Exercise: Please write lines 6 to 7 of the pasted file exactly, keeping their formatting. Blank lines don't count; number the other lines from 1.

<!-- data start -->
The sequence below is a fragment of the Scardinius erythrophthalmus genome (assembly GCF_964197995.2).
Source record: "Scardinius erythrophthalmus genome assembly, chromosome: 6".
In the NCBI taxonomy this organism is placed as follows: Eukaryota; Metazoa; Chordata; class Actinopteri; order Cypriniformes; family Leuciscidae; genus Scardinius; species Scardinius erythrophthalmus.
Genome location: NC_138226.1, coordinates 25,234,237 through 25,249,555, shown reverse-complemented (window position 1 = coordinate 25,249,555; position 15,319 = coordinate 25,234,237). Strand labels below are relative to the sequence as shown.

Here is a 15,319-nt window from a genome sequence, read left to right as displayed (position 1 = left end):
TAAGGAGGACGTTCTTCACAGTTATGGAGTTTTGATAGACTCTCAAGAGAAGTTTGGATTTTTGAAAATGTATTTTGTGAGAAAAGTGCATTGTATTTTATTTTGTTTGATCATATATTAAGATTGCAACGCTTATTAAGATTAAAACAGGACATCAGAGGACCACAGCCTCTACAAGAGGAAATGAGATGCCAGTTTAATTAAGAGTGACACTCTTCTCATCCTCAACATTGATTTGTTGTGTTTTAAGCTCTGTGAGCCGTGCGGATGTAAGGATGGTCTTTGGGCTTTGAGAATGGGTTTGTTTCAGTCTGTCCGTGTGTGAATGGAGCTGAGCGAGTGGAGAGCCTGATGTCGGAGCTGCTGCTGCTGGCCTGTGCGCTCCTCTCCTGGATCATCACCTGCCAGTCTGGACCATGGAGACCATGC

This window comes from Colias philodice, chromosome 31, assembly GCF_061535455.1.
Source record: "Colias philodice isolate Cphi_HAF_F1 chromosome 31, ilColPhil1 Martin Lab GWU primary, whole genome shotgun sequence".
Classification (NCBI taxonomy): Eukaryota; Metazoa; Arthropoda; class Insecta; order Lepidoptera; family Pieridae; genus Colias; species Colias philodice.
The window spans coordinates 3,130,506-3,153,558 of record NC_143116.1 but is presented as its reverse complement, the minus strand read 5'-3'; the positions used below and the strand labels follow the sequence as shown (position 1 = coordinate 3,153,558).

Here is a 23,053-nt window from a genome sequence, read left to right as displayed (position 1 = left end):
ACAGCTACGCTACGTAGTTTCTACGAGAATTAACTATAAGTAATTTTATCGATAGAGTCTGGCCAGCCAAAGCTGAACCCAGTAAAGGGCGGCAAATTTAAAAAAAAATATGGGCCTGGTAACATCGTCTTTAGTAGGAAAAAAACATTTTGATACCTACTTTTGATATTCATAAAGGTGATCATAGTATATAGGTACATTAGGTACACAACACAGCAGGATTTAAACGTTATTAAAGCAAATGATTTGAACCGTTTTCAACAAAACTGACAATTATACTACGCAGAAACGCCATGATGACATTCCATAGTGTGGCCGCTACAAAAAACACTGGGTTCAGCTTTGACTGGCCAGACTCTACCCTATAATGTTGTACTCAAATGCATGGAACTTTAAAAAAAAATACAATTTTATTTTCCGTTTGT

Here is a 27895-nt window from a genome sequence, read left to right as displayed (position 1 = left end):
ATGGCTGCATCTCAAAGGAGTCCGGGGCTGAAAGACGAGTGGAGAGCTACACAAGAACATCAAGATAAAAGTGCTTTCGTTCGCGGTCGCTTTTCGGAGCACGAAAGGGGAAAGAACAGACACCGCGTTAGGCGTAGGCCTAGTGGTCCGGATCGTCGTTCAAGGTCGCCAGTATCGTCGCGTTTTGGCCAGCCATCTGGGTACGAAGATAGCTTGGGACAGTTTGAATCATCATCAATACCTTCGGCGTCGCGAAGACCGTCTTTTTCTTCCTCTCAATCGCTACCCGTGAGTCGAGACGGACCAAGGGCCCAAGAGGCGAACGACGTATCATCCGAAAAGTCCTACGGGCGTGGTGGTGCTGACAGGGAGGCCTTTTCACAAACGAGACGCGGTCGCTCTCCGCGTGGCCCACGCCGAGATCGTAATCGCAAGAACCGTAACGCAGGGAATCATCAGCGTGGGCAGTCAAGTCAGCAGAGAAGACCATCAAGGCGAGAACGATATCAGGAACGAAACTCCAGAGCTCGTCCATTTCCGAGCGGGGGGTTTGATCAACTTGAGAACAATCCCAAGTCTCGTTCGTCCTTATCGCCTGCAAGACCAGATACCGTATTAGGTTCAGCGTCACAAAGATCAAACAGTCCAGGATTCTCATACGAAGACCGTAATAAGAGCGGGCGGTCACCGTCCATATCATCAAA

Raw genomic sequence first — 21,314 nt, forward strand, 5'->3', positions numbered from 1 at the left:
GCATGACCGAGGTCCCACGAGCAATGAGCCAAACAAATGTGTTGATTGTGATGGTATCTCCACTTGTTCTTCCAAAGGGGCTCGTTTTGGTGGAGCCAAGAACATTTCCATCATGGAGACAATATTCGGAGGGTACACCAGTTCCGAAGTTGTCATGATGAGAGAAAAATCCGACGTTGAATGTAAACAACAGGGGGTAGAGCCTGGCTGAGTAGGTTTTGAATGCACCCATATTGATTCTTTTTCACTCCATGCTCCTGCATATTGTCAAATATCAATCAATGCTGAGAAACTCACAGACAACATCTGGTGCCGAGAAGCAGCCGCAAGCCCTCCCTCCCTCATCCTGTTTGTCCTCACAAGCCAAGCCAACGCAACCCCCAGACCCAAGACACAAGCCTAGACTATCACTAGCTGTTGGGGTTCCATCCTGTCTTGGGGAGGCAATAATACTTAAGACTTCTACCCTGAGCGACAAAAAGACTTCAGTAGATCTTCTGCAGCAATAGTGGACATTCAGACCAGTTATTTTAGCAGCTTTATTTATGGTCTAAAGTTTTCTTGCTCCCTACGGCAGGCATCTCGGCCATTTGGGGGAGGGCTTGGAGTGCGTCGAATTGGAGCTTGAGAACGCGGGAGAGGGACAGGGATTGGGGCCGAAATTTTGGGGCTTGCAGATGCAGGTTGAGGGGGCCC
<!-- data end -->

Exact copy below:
TAAGGAGGACGTTCTTCACAGTTATGGAGTTTTGATAGACTCTCAAGAGAAGTTTGGATTTTTGAAAATGTATTTTGTGAGAAAAGTGCATTGTATTTTATTTTGTTTGATCATATATTAAGATTGCAACGCTTATTAAGATTAAAACAGGACATCAGAGGACCACAGCCTCTACAAGAGGAAATGAGATGCCAGTTTAATTAAGAGTGACACTCTTCTCATCCTCAACATTGATTTGTTGTGTTTTAAGCTCTGTGAGCCGTGCGGATGTAAGGATGGTCTTTGGGCTTTGAGAATGGGTTTGTTTCAGTCTGTCCGTGTGTGAATGGAGCTGAGCGAGTGGAGAGCCTGATGTCGGAGCTGCTGCTGCTGGCCTGTGCGCTCCTCTCCTGGATCATCACCTGCCAGTCTGGACCATGGAGACCATGC

This window comes from Colias philodice, chromosome 31, assembly GCF_061535455.1.